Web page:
The UK Chancellor Rishi Sunak will be the one chairing the G7 meet with finance ministers but has expressed apprehension over the course of May 2021 regarding Biden’s tax plans, stating that he would only consider a global minimum tax as part of a broader package. The UK Government has stated concerns that tech giants might end up paying domestic taxes in, say, California, rather than within the UK. It is totally fair for the UK to question the adequacy of the distributions of taxation in a massive arrangement like this. Labour has been pressuring the UK Government to accept the deal, with Shadow foreign secretary Lisa Nandy charging that Britain was not showing leadership. It would of course be naïve to expect an issue such as this to be negotiated without politicisation, but in bilateral conversations it seems that ‘leadership’ is the biggest factor at play. Just like the UK’s trade deal with Australia will probably open opportunities for further deals down the line, the UK’s participation in Biden’s tax plan (and prospective support at the G7) should allow for more multilateral taxation. If the idea is to mitigate the effect of the ‘race-to-the-bottom’ in national tax rates, the UK could set a very powerful precedent in its support and therefore disincentivise other countries to renege on the OECD deal. Just as collective action inherits problems of free-riding, the UK’s participation in Biden’s tax plan would secure further co-operation from other countries who stand more to lose.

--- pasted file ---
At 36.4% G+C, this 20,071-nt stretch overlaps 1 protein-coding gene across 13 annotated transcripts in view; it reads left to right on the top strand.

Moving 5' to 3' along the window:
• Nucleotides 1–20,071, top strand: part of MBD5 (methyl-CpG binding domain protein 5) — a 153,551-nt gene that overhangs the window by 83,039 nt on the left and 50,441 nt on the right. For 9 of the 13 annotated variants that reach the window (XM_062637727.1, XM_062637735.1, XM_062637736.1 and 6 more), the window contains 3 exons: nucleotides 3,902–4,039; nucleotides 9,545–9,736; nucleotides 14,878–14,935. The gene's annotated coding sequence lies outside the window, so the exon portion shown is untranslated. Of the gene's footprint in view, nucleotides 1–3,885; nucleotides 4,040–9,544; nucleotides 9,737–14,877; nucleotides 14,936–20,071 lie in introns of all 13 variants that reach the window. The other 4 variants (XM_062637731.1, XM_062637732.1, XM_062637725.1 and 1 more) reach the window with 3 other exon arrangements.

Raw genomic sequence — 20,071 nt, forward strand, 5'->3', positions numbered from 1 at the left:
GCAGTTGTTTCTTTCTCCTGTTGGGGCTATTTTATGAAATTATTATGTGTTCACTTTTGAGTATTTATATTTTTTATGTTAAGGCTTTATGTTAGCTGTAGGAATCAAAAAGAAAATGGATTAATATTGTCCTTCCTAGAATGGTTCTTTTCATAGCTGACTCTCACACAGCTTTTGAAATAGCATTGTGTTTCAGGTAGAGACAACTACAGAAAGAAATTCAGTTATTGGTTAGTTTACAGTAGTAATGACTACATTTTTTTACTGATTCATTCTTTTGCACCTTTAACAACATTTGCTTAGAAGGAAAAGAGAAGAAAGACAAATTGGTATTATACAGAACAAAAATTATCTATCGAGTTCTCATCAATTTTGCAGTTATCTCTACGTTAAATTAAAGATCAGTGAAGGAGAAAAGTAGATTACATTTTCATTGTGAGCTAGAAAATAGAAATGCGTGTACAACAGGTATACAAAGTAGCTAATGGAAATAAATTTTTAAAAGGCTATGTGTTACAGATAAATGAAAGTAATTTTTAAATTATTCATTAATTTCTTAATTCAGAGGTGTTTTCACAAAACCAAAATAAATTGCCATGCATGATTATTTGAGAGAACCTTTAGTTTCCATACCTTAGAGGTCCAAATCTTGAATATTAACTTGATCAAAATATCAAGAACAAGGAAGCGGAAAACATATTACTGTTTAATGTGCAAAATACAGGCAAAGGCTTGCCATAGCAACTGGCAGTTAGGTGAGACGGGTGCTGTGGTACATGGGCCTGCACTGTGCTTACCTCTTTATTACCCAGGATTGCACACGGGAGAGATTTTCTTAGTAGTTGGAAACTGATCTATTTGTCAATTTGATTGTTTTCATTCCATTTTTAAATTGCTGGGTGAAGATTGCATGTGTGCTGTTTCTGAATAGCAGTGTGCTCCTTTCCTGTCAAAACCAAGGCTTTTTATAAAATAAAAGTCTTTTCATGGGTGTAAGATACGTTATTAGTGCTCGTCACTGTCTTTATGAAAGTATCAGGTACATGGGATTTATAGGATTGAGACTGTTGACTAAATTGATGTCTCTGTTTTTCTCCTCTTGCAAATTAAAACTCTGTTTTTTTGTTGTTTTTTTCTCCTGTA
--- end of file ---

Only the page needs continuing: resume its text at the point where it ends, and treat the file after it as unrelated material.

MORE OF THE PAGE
Perhaps this is why a plethora of current and former British-based business leaders signed a letter to the UK Government urging them to accept Biden’s initial threshold of a 21% global minimum tax, intentionally ahead of the G7 meeting. It would imaginably push more money into the UK Economy from giants such as Amazon and Facebook, and allow for a more even playing field. A Treasury spokesman stated that they are scrutinising that the taxation would appropriately reflect business activities; Sunak himself stated that the “devil is in the detail”. That did not stop slow Biden’s momentum, though; the US whacked the UK, Italy, Spain, Turkey, India, and Austria with tariffs worth 25% against $2bn worth of goods, in an attempt to help push forward trade talks regarding taxation plans. Sunak stated that an agreement is possible, but it must include tech giant taxation; something the US is still vague about. If an agreement is not made in 6 months, however, the UK will face costs of $887m from the tariffs. From a skin-deep perspective, it seems that the UK has only one direction to go, but it can still maintain some degree of control through its negotiations with its trans-Atlantic partner. Let’s just hope it isn’t as drawn-out as Brexit.
A Sticky Situation
To offer a conclusion on the UK’s status in tax deals would feel premature as the conversations are still ongoing; this article is therefore still open to updates. That said, the UK (and any nation within the EU) stand to inherit a formidable modus operandi if they outright reject Biden’s tax proposal. That doesn’t necessarily mean that nations will be strong-armed to accept percentages of 15, 21, and 28, but it does indicate that a degree of diplomacy will be needed to avoid a tariff war down the line. The UK is vulnerable as it just left formally left the European Union; perhaps the greater cost of negotiation will profit later this decade.